Archive for January 2022

From a Midlife Crisis to a Midlife Investment: How One Reflective Moment Led to a Personal Decade of Financial Growth

On October 31, 2015, I celebrated my 35th birthday. That was also the year I had became a father for the first time. Needless to say, it was a year full of milestones, changes and things to reflect on.

That evening, after having taken my 6 month old son to visit relatives for his first trick-or-treating, I was driving back home from an errand and literally parked my car for a brief moment and thought to myself: I just turned 35, what do I have to show for it? While I meant this in terms of personal development in general, it was more specifically from a financial prospective. Though I had already been pretty good with my money, I thought I could do more. For example, while myself and my wife had personal savings and something we always did, I thought I needed something on my own. Something that allowed me to try somewhat riskier investments than I would otherwise be able to do with family savings.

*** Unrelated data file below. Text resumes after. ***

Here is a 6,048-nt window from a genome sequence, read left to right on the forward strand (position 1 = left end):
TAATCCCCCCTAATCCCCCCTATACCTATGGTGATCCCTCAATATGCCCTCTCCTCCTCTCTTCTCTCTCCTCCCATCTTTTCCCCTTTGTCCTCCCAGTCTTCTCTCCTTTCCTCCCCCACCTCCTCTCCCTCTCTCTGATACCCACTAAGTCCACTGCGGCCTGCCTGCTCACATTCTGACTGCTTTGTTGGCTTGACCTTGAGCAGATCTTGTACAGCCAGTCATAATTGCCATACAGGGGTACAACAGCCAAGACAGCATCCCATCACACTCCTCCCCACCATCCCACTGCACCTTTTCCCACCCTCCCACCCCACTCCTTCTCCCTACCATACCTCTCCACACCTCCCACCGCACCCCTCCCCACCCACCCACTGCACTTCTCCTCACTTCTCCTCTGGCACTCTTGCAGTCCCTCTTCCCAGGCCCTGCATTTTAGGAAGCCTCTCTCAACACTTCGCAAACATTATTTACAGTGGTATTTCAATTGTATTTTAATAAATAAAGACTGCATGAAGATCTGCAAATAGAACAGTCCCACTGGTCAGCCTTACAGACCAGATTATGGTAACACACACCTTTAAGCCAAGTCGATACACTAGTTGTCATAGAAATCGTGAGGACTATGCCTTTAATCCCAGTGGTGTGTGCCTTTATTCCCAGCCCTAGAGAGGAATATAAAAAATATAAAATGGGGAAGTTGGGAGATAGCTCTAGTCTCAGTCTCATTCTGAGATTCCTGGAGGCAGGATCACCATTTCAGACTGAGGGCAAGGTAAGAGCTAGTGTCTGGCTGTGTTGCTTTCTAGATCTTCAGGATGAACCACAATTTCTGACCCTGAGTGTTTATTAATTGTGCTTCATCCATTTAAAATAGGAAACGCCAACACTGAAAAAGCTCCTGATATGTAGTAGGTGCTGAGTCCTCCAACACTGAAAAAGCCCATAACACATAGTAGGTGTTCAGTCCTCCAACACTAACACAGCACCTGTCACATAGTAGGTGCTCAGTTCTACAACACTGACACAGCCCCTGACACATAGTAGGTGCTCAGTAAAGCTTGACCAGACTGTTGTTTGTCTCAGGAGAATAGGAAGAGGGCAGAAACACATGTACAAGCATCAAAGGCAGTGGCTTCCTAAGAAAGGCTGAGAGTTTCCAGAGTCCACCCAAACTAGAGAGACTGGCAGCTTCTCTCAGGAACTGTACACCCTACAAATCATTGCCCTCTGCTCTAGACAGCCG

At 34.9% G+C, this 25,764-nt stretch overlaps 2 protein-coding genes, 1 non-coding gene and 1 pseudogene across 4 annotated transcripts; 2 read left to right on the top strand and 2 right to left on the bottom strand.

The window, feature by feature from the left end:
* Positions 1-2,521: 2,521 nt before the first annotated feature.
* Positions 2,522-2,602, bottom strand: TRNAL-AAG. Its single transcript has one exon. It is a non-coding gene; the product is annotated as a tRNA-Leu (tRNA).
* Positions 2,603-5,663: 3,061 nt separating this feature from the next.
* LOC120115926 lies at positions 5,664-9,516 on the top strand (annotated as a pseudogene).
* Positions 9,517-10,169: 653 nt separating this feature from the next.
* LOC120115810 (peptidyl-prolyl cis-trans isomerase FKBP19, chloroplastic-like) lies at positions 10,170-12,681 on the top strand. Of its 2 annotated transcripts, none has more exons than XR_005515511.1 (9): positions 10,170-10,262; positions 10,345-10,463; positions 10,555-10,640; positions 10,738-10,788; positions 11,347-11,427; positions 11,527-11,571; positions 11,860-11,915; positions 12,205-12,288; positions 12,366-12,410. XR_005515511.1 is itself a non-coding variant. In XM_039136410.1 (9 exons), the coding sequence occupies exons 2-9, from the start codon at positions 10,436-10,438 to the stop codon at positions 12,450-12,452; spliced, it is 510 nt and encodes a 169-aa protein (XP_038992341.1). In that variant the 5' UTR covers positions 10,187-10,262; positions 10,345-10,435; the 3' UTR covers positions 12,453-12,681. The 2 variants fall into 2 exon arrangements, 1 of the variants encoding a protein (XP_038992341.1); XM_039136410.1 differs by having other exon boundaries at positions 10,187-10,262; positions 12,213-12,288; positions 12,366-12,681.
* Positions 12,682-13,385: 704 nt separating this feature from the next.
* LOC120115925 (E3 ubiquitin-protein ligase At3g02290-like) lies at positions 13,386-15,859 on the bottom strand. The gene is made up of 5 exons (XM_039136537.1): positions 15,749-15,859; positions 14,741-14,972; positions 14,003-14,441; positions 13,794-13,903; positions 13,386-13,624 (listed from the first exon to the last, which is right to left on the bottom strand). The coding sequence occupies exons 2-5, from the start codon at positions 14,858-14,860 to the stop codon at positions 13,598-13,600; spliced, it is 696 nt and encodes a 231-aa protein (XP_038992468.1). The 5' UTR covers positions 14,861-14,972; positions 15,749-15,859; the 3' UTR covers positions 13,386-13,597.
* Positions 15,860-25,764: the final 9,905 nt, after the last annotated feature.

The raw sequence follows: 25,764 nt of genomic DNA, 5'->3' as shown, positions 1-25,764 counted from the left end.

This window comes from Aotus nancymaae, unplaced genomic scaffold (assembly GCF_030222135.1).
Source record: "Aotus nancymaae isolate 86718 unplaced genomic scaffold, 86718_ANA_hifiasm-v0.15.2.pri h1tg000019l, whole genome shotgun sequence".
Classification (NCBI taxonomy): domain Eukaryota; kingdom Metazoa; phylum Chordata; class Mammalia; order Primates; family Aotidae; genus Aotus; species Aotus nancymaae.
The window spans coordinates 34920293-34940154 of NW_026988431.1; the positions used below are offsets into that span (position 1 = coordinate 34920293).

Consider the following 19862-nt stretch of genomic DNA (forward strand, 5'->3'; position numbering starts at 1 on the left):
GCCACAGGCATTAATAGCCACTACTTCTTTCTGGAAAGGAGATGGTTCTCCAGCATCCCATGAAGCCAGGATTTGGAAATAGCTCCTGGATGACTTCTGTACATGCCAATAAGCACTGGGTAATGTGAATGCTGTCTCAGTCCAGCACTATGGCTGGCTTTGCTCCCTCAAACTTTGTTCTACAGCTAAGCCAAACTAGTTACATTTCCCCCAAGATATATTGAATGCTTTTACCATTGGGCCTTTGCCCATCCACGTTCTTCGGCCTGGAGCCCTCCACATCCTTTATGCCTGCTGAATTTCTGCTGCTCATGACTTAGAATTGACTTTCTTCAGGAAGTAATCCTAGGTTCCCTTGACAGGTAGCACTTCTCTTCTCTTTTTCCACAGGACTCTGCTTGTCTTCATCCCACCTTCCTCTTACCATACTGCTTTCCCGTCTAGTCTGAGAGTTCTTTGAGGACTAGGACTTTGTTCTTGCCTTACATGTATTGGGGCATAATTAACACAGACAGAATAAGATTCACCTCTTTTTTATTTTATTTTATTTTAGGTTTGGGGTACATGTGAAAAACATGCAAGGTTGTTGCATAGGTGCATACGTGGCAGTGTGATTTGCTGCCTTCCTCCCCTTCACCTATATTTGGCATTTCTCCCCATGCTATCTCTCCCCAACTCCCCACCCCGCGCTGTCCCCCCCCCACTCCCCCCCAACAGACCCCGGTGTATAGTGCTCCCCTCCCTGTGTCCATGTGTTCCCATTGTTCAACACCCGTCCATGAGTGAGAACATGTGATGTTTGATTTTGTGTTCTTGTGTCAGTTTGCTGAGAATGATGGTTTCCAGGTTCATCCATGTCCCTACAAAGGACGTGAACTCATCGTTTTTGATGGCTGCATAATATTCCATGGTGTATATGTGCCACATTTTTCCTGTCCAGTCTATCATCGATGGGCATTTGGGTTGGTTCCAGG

An idea flashed into my head, the result of having read a lot about investing, stocks trading, and dividend income the last few years. The idea was that I would start saving small chunks of money and within 10 years (by age 45) I would hopefully have enough money to generate $12K in annual ($1K a month) side income from dividends alone! That would be a start but would scale it through dividend reinvestment the first few years.

And I literally started that same night, and for the next 7 years, I never stopped. In fact, at one time, I had some side gigs and saved most of that money for this new 10 year goal.

Through 7 years and with 3 more to go, while I am not 100% on target, I am consistent with my savings and stock investments. In fact, I took advantage of the March 2020 lockdown and the current economic downturn, to be stock at a big discount. In the next 3 years, I will continue to reinvest my dividends to buy more stocks where possible, and stay consistent with saving and investing in good dividend paying equities.

There you have it. A decision literally made from thin air, all while driving and having decided to park to review my personal development after making it to my mid 30s. This has already changed my life and will do even more as I start reaping the rewards of this decade of sound and consistent investing in dividends paying stocks, in the form of a stable passive income.

My money motto: “what do you have to show for it?”

Have you ever had a job, stint or contract, which is long in the rear view mirror, which you are not only happy it is in the past, but was a bad experience? We have all had these jobs and experiences.